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The new year in Saranac Lake, Jan. 1943

January 3, 2009

The Saranac Lake police blotter in January 1943 contained the mundane events of any small town with a little humor thrown in from time to time.

One of the first entries, Jan. 1, 1943, was made by Officer Pete Higgins, Sharon Bishop's dad, who was a casual acquaintance. He did have a great sense of humor. In Pete's handwriting, here is one thing that happened at 1 p.m. of the New Year.

"Call from Mrs. Finnigan, 20 Margaret Street. Said she rented her basement apartment to some man and she just got a call from Mrs. George L. Starks saying the man was dead downstairs. Mrs. Finnigan was afraid to go down. Investigated by Ryan and Higgins. Found 'Jake' Hawley eating dinner. (acted as tho' he was somewhat alive - case closed)." Higgins

Article Photos

New York State Police Trooper Terrence Reilly in 1957 in Grand Island
(Photo from the 1993 State Troopers PBA calendar)

9 p.m. "Complaint from Sam Kelly Sr., that the pin boy on alley #5 in the bowling alley was throwing balls down the alley into the spectators. The boy would not stop when told to. Investigated by Wallace who found Raymond Ormsby was trying to be funny. Warned him and also the boy in charge of allies."

10 p.m. - "Complaint from Lionel Miller that (John Doe) had been drinking and creating a disturbance at 22 Margaret Street. Investigated by Jones and Wallace. We went up there and quieted him down and called Dr. Wardner who gave him an injection to quiet his nerves and help him to sleep."

7:45 p.m. (Jan. 10) - "Call from Mrs. Boynton at 56 Shepherd Avenue wanted police in a hurry. Found a soldier, John Doe, brother-in-law of (Jane Doe) had a bad cut on his nose and bruises on his head. Had been in a fight. Brought him to the police station. It seems they had some trouble at home. Took him to Dr. Wardner who took eight stitches in his nose. Brought him back to the police station and kept him till morning to avoid any more trouble. Says he is going back to the army in North Carolina tomorrow. He will take care of the doctor's fee." Jones

7 p.m. (Jan. 16) - "Gave prisoner his supper." Wallace

7:45 p.m. (Jan. 17) - "Saw one (John Doe staggering around the St. Regis corner. Sent him home but found him taking a drink out of a bottle in front of the A&P about 2 minutes later. Arrested for P.I." Wallace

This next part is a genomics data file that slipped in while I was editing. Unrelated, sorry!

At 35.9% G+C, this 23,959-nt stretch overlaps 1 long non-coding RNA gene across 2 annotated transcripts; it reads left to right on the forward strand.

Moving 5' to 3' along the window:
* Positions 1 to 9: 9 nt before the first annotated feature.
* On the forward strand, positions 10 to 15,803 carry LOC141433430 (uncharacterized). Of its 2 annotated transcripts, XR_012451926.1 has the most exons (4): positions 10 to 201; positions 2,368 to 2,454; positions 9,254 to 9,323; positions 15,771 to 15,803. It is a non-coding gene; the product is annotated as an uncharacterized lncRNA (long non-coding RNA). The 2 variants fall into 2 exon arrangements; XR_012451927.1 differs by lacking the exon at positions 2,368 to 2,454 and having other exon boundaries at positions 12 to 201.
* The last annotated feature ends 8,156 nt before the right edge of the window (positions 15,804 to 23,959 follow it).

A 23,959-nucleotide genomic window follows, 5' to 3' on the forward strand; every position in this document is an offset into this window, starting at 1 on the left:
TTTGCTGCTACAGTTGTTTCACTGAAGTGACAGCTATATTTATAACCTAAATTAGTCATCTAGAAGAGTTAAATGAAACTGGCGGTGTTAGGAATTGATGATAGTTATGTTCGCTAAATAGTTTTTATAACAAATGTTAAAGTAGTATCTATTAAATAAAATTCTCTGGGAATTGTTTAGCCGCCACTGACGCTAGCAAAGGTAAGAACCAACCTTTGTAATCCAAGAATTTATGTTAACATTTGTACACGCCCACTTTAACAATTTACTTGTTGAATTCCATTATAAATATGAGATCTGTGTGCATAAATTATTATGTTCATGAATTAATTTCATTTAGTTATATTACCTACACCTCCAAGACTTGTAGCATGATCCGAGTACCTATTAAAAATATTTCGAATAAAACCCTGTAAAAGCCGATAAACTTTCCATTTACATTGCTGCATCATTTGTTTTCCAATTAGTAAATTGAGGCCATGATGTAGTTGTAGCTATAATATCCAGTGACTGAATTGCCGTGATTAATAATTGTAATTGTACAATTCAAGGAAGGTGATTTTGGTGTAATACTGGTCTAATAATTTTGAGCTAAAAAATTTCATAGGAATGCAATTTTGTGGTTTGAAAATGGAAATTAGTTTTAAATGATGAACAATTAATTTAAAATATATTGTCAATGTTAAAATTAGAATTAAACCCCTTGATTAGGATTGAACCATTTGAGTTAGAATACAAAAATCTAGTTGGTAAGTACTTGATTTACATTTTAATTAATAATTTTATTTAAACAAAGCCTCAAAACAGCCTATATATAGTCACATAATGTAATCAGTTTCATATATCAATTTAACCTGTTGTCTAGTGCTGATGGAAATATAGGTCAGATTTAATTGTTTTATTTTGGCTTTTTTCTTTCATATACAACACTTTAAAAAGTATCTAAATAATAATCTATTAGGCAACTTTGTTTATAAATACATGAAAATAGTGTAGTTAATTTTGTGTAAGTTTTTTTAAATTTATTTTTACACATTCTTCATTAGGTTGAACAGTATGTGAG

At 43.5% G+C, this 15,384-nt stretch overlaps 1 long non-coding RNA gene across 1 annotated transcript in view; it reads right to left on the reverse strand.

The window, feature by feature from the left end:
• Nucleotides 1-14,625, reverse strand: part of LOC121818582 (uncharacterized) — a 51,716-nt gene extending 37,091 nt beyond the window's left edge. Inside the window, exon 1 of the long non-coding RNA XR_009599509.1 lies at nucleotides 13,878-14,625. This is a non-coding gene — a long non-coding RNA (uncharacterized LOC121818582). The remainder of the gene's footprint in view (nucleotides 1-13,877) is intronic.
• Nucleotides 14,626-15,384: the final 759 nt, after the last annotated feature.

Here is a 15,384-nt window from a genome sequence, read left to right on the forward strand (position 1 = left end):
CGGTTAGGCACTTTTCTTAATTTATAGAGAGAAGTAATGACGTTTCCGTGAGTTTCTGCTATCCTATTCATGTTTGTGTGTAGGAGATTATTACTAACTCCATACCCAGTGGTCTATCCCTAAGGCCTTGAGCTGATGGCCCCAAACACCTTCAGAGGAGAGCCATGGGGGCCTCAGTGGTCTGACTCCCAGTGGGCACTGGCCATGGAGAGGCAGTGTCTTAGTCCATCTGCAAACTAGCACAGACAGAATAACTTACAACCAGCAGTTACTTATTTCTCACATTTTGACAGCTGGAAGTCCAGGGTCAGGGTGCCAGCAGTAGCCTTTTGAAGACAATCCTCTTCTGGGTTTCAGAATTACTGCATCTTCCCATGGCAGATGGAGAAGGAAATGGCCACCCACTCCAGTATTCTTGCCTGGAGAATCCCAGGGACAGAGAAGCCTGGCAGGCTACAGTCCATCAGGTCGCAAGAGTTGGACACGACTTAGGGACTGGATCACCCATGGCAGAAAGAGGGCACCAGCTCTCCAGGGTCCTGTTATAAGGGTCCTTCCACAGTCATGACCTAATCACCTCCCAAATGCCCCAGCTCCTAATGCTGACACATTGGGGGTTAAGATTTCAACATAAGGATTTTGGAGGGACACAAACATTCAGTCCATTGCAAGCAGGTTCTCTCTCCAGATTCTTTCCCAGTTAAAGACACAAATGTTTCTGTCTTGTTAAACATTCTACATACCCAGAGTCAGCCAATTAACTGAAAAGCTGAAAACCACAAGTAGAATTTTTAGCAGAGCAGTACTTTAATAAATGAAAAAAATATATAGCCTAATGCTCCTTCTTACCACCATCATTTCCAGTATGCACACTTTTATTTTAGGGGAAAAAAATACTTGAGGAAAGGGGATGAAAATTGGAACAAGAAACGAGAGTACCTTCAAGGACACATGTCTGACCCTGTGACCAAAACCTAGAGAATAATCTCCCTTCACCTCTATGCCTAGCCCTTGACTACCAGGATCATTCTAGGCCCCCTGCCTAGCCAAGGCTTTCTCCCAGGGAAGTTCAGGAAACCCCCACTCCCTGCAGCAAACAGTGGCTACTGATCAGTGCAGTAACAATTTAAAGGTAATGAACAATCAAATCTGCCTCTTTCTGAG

4:30 p.m. (Jan. 18) - "Saw elderly woman fall in front of Cheeseman's Sport Shop. Investigated and found (Jane Doe), 89 Park Avenue lying in a stupor on the concrete. Carried her into the Hugo Dress Shop where, after making her comfortable, notified Dr. Woodruff. A Miss Coty, who is a first aid instructoress (sic), helped me get her into the police car on the advice of Dr. Woodruff and she was taken to the General Hospital. Dr. suspected broken shoulder." Wallace

7:10 p.m. (Jan. 19) - "Report from Forrest LaMoy, Jr., 13 Baker Street that there was an accident on the Church Street Extension bridge. Investigated by Wallace. LaMoy said a woman with a Dobermann-Pischner dog had fallen and knocked herself out. Tom Smith came by with the Gas Company pickup truck and almost ran over her. He took her home to 50 Baker Street where she lives. Tom said she apparently was intoxicated. I checked with Charles Boynton who said she was (Jane Doe) Wallace

7:15 p.m. (Jan. 20) "Call from Ernest Gushlow, A&P driver saying he had run over a woman in back of A&P and she was lying under truck wheel. (Mrs. Myrtle Taylor, 73 Broadway, see accident file). Notified Mrs. Taylor's two daughters that their mother was in the hospital - Miss Irene Taylor, 94 Lake Flower Avenue and Mrs. Howard Bombard, 45 Payeville Road." Wallace

10 p.m. (Jan. 22) - "Call from Ray Brook Hospital requesting police to notify Wallace (Pete) Gay, 2 Neil Street, that Benjamin Gay, his brother, just died. Did so." Higgins

6:45 p.m. (Jan. 23) - "Call from C. Wright, agent for the New York Central complaining about kids raising hell when the 6:40 train comes in. They grab the people's bags that get off the train and use abusive language. Conductor of train requests a policeman over there for the next couple of nights when the train comes in." Higgins

So that is the way it was on the streets of our fair village starting the New Year 66 years ago.



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